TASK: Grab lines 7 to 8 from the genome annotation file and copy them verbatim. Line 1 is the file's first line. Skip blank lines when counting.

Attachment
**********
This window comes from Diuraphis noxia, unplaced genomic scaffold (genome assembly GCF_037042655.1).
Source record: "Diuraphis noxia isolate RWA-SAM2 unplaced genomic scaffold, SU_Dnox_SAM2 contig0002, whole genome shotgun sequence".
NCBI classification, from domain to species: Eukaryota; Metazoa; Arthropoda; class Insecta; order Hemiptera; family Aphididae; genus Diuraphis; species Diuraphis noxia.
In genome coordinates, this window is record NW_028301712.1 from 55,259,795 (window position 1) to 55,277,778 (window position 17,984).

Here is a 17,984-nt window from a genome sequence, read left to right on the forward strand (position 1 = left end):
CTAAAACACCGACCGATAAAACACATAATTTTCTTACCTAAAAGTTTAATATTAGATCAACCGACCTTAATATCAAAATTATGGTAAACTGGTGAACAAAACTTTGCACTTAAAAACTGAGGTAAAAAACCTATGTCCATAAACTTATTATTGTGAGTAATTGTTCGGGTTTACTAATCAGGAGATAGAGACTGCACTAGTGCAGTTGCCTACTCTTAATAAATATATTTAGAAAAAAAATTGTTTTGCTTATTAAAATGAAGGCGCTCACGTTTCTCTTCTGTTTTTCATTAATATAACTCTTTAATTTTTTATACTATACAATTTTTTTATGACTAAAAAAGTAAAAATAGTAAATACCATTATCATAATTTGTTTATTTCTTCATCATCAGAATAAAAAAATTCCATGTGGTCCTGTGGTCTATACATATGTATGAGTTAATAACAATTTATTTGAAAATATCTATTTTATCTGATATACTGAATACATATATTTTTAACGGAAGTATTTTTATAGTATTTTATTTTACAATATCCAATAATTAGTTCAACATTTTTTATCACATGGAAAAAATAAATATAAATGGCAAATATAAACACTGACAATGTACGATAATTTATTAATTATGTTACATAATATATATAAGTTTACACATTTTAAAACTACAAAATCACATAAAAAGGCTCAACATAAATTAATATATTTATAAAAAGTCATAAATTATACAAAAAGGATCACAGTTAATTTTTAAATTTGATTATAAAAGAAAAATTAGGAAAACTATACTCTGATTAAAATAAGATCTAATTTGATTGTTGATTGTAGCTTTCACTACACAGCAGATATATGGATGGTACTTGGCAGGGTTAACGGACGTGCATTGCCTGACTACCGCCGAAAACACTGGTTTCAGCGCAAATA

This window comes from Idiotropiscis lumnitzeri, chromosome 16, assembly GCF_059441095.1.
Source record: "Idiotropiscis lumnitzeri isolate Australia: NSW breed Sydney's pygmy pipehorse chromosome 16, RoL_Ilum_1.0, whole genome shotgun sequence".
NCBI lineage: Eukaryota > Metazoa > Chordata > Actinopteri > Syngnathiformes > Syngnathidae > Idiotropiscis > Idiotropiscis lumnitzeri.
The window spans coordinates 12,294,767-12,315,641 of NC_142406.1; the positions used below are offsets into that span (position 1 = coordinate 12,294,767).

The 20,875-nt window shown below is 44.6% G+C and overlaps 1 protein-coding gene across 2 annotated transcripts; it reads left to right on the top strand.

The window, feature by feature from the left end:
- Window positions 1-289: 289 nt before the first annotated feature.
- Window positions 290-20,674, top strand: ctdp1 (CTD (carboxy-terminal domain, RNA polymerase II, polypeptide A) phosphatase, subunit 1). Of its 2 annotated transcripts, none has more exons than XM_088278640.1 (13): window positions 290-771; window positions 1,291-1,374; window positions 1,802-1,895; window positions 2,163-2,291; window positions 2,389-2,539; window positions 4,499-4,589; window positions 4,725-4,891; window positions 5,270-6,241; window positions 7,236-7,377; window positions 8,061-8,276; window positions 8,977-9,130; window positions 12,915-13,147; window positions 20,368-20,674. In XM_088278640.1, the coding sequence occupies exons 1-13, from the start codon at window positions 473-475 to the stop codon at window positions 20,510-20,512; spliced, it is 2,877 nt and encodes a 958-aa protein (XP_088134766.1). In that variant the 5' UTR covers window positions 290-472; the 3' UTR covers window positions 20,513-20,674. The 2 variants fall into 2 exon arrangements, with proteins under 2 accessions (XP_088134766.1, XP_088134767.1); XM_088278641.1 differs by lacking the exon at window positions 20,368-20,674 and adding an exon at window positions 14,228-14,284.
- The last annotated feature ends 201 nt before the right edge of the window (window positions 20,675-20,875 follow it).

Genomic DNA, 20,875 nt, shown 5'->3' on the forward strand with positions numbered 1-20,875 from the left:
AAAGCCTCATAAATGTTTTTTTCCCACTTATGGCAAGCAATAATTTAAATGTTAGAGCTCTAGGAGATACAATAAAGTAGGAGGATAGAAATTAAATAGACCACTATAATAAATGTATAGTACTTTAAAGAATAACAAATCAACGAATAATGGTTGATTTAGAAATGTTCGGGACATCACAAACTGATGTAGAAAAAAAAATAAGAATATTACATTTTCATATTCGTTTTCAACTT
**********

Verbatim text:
This window comes from Idiotropiscis lumnitzeri, chromosome 16, assembly GCF_059441095.1.
Source record: "Idiotropiscis lumnitzeri isolate Australia: NSW breed Sydney's pygmy pipehorse chromosome 16, RoL_Ilum_1.0, whole genome shotgun sequence".